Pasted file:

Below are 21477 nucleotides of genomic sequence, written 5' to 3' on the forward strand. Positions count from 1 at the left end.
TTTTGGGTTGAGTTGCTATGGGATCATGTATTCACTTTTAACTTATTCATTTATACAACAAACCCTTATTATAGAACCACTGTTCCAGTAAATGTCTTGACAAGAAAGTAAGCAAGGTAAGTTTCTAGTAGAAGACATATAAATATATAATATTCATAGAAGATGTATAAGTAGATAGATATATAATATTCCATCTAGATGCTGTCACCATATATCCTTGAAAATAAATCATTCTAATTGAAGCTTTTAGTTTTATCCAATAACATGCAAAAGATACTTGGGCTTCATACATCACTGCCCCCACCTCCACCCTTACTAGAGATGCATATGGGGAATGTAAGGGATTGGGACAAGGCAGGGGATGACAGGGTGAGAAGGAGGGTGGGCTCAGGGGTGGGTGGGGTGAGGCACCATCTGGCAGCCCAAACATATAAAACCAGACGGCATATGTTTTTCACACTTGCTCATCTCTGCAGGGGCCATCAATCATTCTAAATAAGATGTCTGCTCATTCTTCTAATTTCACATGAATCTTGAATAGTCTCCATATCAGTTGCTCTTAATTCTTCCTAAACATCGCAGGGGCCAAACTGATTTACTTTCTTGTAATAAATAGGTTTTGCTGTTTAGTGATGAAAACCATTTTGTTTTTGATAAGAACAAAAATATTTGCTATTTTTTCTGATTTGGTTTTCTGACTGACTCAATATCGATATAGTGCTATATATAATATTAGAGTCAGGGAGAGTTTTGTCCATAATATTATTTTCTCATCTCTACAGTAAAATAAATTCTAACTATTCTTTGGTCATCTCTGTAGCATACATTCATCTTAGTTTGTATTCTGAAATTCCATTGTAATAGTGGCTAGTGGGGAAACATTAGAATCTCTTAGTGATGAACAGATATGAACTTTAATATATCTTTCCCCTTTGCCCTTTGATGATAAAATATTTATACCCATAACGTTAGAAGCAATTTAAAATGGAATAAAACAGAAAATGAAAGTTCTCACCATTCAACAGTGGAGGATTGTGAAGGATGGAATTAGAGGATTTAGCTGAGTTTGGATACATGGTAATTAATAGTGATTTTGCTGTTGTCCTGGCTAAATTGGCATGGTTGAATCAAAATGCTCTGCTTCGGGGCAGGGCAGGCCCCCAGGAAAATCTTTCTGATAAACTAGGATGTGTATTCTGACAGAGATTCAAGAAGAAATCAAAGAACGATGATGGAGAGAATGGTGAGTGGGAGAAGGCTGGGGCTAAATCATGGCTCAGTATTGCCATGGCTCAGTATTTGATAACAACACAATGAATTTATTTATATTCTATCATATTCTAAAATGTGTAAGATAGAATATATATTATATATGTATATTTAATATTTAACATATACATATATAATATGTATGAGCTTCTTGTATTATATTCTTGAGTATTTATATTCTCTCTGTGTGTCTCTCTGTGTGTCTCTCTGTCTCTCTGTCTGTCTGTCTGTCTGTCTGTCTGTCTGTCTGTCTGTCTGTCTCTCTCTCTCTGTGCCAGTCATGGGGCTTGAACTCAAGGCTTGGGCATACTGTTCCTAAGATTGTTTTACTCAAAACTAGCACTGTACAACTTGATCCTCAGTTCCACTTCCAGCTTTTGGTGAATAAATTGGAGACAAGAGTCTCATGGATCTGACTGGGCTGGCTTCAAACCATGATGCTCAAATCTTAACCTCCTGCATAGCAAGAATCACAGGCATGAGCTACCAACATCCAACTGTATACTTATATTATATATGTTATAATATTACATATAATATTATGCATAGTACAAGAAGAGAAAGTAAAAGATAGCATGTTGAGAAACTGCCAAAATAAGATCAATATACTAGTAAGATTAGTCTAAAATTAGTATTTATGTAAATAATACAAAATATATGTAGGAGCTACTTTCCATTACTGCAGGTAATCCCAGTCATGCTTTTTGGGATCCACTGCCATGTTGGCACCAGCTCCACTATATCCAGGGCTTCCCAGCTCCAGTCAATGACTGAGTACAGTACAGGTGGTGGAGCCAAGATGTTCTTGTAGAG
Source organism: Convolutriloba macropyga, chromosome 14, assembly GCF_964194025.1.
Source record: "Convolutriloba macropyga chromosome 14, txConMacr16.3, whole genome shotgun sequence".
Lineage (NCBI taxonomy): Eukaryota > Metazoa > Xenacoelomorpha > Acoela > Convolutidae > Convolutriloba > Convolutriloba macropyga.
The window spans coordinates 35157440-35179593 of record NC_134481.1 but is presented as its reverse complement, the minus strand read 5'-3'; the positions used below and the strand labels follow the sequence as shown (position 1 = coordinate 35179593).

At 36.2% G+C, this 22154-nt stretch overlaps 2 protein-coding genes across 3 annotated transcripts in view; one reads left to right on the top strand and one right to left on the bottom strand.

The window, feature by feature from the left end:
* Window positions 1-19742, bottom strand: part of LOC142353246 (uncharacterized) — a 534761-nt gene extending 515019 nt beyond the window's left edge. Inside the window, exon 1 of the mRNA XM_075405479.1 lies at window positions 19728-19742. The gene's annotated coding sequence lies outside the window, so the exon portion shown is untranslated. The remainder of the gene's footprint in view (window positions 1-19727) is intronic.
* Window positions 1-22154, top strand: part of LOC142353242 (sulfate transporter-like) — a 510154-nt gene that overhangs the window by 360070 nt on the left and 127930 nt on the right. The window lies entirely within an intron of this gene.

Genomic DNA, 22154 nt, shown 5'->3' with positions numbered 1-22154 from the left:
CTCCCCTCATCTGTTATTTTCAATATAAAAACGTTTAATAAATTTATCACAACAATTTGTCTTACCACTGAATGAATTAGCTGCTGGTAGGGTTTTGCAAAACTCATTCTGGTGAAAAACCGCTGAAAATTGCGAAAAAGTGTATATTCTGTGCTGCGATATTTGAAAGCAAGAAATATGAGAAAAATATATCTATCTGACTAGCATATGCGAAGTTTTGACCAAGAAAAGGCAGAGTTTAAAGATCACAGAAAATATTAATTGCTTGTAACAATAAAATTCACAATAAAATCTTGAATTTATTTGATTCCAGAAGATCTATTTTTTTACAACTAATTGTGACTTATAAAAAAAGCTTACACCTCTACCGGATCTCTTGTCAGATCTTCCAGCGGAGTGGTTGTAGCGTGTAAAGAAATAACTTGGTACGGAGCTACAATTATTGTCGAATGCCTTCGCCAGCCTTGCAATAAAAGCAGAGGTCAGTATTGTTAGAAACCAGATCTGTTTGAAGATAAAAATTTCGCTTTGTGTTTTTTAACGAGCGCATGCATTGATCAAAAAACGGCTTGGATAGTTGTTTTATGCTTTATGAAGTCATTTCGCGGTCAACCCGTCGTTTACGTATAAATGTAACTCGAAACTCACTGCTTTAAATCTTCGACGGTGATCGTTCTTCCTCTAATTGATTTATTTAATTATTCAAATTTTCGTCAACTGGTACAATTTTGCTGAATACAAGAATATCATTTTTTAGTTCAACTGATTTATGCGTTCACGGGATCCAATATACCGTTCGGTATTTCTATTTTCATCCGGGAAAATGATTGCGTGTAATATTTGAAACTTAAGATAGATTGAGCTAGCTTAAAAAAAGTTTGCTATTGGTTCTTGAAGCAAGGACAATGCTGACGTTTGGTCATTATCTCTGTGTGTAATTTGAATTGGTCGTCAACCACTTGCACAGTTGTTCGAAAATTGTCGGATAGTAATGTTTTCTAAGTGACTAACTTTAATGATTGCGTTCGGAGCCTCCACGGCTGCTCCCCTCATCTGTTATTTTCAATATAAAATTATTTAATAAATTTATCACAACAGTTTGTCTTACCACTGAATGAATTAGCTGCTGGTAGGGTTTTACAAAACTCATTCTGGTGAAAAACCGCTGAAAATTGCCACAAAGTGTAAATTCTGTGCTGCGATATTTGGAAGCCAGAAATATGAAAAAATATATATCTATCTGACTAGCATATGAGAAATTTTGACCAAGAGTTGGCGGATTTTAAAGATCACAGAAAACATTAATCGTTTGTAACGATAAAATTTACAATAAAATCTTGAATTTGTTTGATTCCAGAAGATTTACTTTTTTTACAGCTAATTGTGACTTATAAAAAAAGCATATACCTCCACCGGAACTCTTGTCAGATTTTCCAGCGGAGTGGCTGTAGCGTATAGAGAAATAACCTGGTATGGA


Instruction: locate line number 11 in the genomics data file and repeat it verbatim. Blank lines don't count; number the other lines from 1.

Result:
Genomic DNA, 22154 nt, shown 5'->3' with positions numbered 1-22154 from the left: